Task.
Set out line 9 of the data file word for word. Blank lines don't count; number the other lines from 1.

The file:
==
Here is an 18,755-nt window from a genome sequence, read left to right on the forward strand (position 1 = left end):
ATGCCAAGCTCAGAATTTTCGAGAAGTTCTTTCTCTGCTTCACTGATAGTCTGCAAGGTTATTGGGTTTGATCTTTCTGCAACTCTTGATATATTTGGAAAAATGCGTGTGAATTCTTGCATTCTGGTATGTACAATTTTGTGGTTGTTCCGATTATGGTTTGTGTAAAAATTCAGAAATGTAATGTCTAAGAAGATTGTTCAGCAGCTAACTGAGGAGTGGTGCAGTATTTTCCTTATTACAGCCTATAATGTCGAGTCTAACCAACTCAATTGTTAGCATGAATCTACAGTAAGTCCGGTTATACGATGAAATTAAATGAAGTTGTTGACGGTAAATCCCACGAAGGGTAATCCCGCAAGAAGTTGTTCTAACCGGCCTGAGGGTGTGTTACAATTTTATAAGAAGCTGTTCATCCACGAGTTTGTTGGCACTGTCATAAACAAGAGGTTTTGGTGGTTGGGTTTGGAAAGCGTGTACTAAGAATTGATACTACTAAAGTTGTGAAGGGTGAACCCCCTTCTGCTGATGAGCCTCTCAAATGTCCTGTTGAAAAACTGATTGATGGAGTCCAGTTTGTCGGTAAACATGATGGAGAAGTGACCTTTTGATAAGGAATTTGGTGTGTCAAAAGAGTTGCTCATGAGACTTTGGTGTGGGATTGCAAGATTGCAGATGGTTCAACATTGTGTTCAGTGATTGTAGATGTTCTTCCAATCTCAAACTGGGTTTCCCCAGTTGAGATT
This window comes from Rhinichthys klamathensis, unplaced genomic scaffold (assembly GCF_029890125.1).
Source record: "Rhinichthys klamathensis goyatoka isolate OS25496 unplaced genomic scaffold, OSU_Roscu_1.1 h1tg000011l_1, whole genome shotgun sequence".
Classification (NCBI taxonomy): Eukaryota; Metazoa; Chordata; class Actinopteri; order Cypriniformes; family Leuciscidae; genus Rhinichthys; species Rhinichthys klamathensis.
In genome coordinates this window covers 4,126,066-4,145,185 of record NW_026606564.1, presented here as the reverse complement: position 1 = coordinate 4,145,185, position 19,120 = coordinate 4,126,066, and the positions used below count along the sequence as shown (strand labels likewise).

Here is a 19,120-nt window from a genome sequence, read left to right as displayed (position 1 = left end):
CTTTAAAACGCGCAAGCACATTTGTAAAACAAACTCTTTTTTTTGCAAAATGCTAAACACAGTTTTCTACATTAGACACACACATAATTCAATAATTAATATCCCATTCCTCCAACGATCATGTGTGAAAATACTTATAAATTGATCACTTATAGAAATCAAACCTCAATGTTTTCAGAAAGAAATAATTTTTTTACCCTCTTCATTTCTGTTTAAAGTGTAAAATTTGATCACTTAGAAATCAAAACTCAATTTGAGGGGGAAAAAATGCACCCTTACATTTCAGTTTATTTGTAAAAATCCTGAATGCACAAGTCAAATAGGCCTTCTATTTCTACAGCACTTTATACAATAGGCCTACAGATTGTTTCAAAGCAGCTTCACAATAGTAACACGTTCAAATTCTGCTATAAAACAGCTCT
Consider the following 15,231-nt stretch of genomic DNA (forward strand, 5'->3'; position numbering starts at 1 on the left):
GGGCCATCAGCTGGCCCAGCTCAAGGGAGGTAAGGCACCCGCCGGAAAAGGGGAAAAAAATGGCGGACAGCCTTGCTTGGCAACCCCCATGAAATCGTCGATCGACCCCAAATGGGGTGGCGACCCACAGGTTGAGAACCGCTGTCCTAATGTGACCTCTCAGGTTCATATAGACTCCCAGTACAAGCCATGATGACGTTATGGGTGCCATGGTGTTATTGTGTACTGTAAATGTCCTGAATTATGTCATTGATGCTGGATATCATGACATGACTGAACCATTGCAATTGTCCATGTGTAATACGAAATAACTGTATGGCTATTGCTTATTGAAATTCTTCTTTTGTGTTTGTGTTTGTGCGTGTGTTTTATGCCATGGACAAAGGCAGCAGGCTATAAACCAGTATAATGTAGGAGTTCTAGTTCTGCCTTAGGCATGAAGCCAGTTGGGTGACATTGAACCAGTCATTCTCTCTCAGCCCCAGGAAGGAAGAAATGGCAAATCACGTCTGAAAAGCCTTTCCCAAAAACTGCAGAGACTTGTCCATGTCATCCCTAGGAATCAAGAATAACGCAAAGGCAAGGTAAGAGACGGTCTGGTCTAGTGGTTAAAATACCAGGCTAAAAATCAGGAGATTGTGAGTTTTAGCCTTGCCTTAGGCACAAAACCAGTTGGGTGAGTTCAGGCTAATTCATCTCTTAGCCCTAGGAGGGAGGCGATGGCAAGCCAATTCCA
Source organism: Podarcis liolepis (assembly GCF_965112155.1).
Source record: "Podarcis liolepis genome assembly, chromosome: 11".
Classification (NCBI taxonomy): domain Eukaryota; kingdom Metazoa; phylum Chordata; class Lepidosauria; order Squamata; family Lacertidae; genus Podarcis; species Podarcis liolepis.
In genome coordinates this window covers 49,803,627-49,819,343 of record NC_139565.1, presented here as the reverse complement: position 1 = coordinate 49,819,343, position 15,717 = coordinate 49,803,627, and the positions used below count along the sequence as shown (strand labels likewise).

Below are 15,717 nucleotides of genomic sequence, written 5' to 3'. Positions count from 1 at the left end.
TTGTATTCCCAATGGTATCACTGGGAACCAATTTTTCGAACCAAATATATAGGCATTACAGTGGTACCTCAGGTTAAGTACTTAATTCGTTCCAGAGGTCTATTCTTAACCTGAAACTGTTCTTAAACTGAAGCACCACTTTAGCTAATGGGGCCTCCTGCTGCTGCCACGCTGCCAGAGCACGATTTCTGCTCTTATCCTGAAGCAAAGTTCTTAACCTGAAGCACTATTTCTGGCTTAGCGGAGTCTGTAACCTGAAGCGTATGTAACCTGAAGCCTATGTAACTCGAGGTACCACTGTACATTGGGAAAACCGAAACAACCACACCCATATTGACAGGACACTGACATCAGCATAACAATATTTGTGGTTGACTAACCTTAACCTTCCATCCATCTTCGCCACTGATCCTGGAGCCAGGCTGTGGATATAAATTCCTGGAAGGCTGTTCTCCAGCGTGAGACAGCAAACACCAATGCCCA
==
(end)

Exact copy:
Consider the following 15,231-nt stretch of genomic DNA (forward strand, 5'->3'; position numbering starts at 1 on the left):